Furthermore, we have shown, with city pilot examples, various possibilities of synergy between GSS and HPC.
The meeting between GSS and HPC opens to new challenges and possibilities.


Mario Scovazzi


Modelling smoking prevalence with supercomputers

Complex systems are an interdisciplinary subject of research and are used as the theoretical framework in a wide range of experimental fields such as economic and medical disciplines, as well as in mathematical and computer science studies.

A complex system is composed by a large number of elements that interact between each other.

The microscopic interaction among the elements gives rise to a global behavior of the system that can be very different, and at times even counterintuitive, with respect to the evolution rules of the single parts.

Leveraging on the complex systems approach, the ISI Foundation has developed a model that reproduces the adoption of and quit from the smoking habit in a population.

The model falls within the field of Global System Science (GSS) since it describes a large scale social system (in this case a whole country) to simulate its evolution in time.

Global Systems Science is a new area of research that is a generalization of Systems Science and that has an impact on several disciplines. It requires a realistic and accurate modelling of the systems under investigation and large computational capacity to simulate their evolution.

Examples of Global Systems Science are the study of climate changes, financial stability and the description of new technologies adoption.

The simulations performed at the ISI Foundation enable the study of the process of adopting and giving up the smoking habit in Great Britain and have been performed using a High Performance Computing (HPC) infrastructure. In particular, the HPC supercomputers called Hazelhen at the HLRS in Stuttgart (Germany) and the Eagle at the University of Poznan (Poland) have been used to run the simulations.

The system description relies on an agent-based-model (ABM), i.e., each person in the population is represented as a computer variable and the behavior of each single element / agent in the system is simulated accordingly to the proposed model.

With this type of modelling approach, it is possible to reproduce the macroscopic evolution of the system by simulating the microscopic evolution of every single element.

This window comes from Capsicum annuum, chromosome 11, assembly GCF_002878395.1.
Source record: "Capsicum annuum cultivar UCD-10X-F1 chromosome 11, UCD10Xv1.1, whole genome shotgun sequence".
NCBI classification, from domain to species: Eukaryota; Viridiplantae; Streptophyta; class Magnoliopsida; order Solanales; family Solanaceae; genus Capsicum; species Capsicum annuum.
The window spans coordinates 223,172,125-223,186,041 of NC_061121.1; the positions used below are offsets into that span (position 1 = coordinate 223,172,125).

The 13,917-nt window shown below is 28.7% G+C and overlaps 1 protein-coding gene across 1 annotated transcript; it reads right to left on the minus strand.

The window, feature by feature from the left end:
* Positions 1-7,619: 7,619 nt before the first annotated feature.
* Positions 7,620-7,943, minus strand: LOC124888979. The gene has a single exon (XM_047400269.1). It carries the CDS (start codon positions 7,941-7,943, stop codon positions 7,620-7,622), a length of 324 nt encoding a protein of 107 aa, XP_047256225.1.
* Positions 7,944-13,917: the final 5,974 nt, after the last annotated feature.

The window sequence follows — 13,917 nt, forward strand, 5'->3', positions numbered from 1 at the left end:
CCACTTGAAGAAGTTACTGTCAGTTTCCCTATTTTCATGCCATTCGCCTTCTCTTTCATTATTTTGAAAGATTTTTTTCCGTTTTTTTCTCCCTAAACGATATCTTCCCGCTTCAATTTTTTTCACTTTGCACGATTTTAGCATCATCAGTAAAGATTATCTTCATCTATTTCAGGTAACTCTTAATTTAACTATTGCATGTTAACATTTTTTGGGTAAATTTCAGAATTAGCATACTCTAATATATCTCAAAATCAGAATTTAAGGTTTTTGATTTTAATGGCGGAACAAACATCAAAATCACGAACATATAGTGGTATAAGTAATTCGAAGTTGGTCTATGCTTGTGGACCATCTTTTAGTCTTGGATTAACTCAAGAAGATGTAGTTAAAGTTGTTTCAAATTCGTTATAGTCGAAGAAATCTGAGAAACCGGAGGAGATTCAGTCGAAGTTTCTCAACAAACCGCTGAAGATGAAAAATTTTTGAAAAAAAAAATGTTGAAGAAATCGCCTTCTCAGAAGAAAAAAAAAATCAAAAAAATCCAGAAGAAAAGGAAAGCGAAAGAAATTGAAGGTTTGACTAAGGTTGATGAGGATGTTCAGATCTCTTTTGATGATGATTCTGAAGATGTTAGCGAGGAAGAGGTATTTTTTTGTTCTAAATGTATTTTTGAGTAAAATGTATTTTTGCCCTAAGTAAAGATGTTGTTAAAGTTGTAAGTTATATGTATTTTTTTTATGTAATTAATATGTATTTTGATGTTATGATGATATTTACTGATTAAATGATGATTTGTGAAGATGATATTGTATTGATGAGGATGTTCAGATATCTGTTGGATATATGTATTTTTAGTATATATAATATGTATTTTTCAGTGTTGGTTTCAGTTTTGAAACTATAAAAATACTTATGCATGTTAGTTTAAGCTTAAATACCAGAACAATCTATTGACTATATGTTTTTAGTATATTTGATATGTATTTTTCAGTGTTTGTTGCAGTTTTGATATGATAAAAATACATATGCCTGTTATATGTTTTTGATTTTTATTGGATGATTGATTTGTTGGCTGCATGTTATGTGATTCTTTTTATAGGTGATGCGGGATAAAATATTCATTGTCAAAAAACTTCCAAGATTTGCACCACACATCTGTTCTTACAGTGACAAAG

The ABM model is a modelling framework used in game theory, in computational sociology and in complex systems.

The model accounts for socio-economic indicators that measure the possibility to access tobacco products, thus simulating in a realistic way the behavior of the population of the country. In fact, the consumption of tobacco depends on several diverse factors such as social condition, age, economic factors etc. [ref. Psicol Soc (Bologna). Author manuscript; available in PMC 2014 Aprs 22. Italian.Published in final edited form as: Psicol Soc (Bologna). 2012; 2012(1): 7.30. Published online 2012. doi: 10.1482/36754 and others].

The developed ABM model and the behavior of the population reproduced by the simulations have been validated against data of smoking prevalence in Great Britain from 1976 to 2016 (data from the National Health Service and the Office for National Statistics), showing a very good agreement between the empirical data and the simulations’ results.

The validation procedure against the statistical data has been carried out performing hundreds of simulations, with thousands of variables, on the HPC infrastructure.

After the validation phase, the resulting model closely reproduces the historical series of data, thus providing a prediction of the evolution of the smoking habit in Great Britain for the next years. Moreover, the model is able to forecast the smoking prevalence in a country based on the expected effectiveness of different policies regulating the tobacco consumption put in place by the government. Specifically, the smoking prevalence in Great Britain will have a decreasing trend in the next years. This trend can be either speeded up or slowed down by government interventions on the tobacco price or accessibility.

Enrico Ubaldi — ISI Foundation, Torino
Mario Scovazzi — CSP Innovazione nelle ICT, Torino

How High Performance Computing can help SMEs & GSS

Fortissimo is an EC-funded project that enables small and medium sized companies (SMEs) across Europe to access high-performance computing (HPC).

Many SMEs use simulations for their business, but they cannot afford the cost of owning and maintaining an HPC system.

«So, we not only give them the opportunity to access HPC resources, at a low cost, thanks to our cloud-based HPC services — explains Mark Parsons, Director of EPCC and Project Coordinator Fortissimo –, but, with HPC and simulation experts, we help them to realise the best simulation, too. For first time users one of the biggest costs is creating the initial model and realising it properly for simulation.»

Since 2013, when Fortissimo started, it has helped over 120 SMEs in Europe to improve their business, increase their efficiency and save money. «We focus on manufacturing companies, but the project can be replicated for other types of companies and for a wide range of projects.» The ability to perform advanced simulations will become more and more important, in many sectors; therefore businesses, which otherwise could not afford to run advanced simulations, should be given the necessary tools and access.

“It’s important to identify the different models which you want to use, then HPC experts can help the GSS community link them together for new understanding”

The purpose of the CoeGSS is to prepare for a quantum leap

Michael Resch, Director of HLRS — High Performance Computing Center Stuttgart, shares with us his visions about the next challenges in HPC and on the development of the merge of HPC and GSS.